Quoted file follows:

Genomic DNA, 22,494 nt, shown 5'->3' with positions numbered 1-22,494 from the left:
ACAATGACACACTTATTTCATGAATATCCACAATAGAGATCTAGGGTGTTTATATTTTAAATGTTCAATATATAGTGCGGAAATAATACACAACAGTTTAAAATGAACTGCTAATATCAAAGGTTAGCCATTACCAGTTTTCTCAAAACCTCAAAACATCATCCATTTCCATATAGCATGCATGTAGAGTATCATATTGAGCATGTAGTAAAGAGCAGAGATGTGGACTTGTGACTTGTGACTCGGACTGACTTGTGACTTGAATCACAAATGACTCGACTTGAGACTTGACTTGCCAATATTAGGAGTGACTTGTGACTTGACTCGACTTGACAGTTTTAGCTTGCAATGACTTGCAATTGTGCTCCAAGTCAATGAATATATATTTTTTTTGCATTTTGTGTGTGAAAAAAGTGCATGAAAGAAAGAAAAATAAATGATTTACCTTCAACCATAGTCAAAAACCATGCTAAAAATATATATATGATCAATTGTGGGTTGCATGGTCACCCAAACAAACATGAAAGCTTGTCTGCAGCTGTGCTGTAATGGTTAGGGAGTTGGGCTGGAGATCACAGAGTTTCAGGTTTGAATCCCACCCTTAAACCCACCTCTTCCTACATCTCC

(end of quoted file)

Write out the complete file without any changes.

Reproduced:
Genomic DNA, 22,494 nt, shown 5'->3' with positions numbered 1-22,494 from the left:
ACAATGACACACTTATTTCATGAATATCCACAATAGAGATCTAGGGTGTTTATATTTTAAATGTTCAATATATAGTGCGGAAATAATACACAACAGTTTAAAATGAACTGCTAATATCAAAGGTTAGCCATTACCAGTTTTCTCAAAACCTCAAAACATCATCCATTTCCATATAGCATGCATGTAGAGTATCATATTGAGCATGTAGTAAAGAGCAGAGATGTGGACTTGTGACTTGTGACTCGGACTGACTTGTGACTTGAATCACAAATGACTCGACTTGAGACTTGACTTGCCAATATTAGGAGTGACTTGTGACTTGACTCGACTTGACAGTTTTAGCTTGCAATGACTTGCAATTGTGCTCCAAGTCAATGAATATATATTTTTTTTGCATTTTGTGTGTGAAAAAAGTGCATGAAAGAAAGAAAAATAAATGATTTACCTTCAACCATAGTCAAAAACCATGCTAAAAATATATATATGATCAATTGTGGGTTGCATGGTCACCCAAACAAACATGAAAGCTTGTCTGCAGCTGTGCTGTAATGGTTAGGGAGTTGGGCTGGAGATCACAGAGTTTCAGGTTTGAATCCCACCCTTAAACCCACCTCTTCCTACATCTCC